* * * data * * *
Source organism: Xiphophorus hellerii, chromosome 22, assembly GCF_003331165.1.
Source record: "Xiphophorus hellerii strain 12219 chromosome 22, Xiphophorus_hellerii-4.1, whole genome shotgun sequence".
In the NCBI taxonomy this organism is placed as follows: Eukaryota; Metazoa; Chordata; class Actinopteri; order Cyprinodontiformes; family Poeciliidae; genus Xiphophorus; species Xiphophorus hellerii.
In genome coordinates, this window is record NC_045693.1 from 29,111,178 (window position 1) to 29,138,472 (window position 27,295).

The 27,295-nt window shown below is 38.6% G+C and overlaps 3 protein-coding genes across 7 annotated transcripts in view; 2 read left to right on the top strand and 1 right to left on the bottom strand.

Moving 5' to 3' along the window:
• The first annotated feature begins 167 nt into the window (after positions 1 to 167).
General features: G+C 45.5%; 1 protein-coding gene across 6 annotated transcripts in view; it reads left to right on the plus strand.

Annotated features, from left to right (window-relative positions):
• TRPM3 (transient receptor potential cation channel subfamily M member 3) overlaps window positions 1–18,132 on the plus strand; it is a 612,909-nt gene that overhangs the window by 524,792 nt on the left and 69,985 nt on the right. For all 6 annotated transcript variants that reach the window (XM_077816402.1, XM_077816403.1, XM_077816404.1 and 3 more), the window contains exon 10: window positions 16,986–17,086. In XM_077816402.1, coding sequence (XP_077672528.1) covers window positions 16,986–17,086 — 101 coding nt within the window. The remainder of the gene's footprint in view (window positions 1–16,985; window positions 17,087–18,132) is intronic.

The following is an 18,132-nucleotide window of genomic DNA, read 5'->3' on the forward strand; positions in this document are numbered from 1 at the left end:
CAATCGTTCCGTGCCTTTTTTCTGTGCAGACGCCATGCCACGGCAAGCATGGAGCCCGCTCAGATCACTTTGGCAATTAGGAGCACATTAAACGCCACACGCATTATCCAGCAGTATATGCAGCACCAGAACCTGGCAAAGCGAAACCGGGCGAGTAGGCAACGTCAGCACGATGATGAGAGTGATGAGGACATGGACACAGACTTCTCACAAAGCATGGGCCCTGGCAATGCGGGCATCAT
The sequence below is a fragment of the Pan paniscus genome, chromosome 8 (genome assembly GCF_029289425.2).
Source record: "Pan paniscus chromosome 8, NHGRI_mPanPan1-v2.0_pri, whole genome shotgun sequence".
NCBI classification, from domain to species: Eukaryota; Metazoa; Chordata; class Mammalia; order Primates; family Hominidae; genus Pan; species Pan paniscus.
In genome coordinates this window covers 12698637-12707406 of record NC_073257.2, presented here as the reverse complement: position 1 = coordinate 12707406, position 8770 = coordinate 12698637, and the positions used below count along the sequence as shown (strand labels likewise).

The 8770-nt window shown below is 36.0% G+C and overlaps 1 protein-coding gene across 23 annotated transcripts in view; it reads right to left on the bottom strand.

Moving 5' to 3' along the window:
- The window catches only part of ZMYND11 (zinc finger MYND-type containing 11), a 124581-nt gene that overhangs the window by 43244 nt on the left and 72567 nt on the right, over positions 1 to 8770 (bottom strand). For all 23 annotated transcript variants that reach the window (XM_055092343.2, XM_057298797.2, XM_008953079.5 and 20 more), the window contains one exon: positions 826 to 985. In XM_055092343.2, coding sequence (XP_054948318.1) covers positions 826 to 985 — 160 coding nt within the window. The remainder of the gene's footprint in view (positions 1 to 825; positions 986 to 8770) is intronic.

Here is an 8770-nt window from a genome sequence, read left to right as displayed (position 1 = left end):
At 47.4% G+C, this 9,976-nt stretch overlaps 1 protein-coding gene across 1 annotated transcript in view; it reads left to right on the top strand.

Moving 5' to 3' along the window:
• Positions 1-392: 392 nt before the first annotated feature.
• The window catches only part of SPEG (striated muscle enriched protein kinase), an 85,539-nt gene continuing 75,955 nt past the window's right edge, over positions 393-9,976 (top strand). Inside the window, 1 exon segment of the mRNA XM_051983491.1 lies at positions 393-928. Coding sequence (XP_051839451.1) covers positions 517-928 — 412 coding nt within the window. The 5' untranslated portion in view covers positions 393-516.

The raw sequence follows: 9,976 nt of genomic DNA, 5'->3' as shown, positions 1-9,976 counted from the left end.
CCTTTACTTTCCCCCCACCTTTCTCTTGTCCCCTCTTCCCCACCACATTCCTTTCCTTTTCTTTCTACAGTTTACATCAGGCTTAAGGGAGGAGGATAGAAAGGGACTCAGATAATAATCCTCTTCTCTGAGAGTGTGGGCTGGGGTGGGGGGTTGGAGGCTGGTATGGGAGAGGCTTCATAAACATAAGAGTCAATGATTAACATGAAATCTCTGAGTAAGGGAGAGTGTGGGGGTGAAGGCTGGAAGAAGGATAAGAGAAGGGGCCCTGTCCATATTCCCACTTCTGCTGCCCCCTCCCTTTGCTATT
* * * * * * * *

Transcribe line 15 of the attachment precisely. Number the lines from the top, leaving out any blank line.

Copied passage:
NCBI classification, from domain to species: Eukaryota; Metazoa; Chordata; class Mammalia; order Primates; family Hominidae; genus Pan; species Pan paniscus.